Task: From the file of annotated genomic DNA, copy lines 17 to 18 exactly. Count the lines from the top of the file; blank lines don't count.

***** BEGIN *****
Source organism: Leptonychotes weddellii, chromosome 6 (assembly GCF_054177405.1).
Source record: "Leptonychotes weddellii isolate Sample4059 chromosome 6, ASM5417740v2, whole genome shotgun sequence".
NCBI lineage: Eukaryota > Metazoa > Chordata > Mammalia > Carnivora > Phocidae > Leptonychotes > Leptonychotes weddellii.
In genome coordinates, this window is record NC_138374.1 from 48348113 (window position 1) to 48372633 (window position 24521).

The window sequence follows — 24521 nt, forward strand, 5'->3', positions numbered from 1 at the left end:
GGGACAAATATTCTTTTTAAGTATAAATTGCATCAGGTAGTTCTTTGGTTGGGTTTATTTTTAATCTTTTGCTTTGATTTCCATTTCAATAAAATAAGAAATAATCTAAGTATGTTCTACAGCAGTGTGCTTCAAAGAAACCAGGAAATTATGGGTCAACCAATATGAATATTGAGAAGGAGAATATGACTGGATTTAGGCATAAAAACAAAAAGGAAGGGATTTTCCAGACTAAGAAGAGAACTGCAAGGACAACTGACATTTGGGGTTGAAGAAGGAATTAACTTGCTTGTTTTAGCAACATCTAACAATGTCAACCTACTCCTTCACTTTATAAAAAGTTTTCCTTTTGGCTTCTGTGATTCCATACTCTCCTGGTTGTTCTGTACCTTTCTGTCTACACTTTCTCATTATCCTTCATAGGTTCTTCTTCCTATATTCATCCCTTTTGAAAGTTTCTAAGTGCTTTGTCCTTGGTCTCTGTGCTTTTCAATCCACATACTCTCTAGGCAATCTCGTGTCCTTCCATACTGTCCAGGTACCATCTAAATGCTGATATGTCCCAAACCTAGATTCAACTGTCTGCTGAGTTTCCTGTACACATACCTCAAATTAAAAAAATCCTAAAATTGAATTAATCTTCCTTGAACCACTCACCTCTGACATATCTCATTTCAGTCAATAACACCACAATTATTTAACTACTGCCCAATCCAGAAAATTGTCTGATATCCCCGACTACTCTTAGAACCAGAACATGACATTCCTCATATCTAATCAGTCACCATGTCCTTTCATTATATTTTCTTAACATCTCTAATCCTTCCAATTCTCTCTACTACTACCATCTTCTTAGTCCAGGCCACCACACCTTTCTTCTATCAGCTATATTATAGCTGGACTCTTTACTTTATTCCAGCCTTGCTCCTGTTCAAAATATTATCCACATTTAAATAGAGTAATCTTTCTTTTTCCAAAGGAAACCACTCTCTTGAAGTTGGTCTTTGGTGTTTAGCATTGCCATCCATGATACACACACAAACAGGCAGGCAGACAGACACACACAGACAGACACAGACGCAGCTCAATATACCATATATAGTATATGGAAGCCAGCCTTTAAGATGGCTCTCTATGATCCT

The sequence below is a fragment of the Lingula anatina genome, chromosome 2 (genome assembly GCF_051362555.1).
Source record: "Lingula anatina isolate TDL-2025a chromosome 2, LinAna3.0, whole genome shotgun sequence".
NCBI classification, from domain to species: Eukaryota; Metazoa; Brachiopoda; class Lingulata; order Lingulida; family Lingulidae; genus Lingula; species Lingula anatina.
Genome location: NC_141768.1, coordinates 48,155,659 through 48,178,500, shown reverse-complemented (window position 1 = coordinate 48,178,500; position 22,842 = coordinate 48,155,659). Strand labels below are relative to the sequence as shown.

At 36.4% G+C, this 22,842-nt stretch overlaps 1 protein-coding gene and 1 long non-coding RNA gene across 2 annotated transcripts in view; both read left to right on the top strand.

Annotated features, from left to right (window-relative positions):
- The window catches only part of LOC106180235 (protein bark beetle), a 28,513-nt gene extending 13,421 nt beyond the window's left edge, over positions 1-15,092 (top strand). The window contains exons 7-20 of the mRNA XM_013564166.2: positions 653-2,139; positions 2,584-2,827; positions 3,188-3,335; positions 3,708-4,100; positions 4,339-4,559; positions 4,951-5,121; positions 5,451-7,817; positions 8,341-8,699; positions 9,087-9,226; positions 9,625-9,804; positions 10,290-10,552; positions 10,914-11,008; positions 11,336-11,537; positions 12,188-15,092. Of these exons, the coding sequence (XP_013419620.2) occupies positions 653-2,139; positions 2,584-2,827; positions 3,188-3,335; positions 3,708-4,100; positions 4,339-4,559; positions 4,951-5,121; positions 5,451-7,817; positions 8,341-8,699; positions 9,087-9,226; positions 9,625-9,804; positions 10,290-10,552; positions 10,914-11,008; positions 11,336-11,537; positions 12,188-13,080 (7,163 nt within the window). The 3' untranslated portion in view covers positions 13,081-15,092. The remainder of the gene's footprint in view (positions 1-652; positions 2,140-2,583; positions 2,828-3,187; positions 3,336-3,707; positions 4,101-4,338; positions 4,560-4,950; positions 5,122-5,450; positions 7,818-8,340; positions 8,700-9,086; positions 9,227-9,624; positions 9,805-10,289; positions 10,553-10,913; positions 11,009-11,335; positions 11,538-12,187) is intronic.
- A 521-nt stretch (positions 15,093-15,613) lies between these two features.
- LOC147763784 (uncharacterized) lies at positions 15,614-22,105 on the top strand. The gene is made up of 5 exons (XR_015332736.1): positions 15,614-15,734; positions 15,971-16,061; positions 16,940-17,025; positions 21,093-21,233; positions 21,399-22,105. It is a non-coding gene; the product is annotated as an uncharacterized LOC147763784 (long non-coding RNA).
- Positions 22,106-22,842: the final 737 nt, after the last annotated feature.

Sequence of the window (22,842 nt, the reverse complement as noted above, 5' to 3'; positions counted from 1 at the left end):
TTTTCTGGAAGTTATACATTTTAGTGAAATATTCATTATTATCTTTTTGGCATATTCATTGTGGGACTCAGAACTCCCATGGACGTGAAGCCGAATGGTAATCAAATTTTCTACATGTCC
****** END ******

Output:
Sequence of the window (22,842 nt, the reverse complement as noted above, 5' to 3'; positions counted from 1 at the left end):
TTTTCTGGAAGTTATACATTTTAGTGAAATATTCATTATTATCTTTTTGGCATATTCATTGTGGGACTCAGAACTCCCATGGACGTGAAGCCGAATGGTAATCAAATTTTCTACATGTCC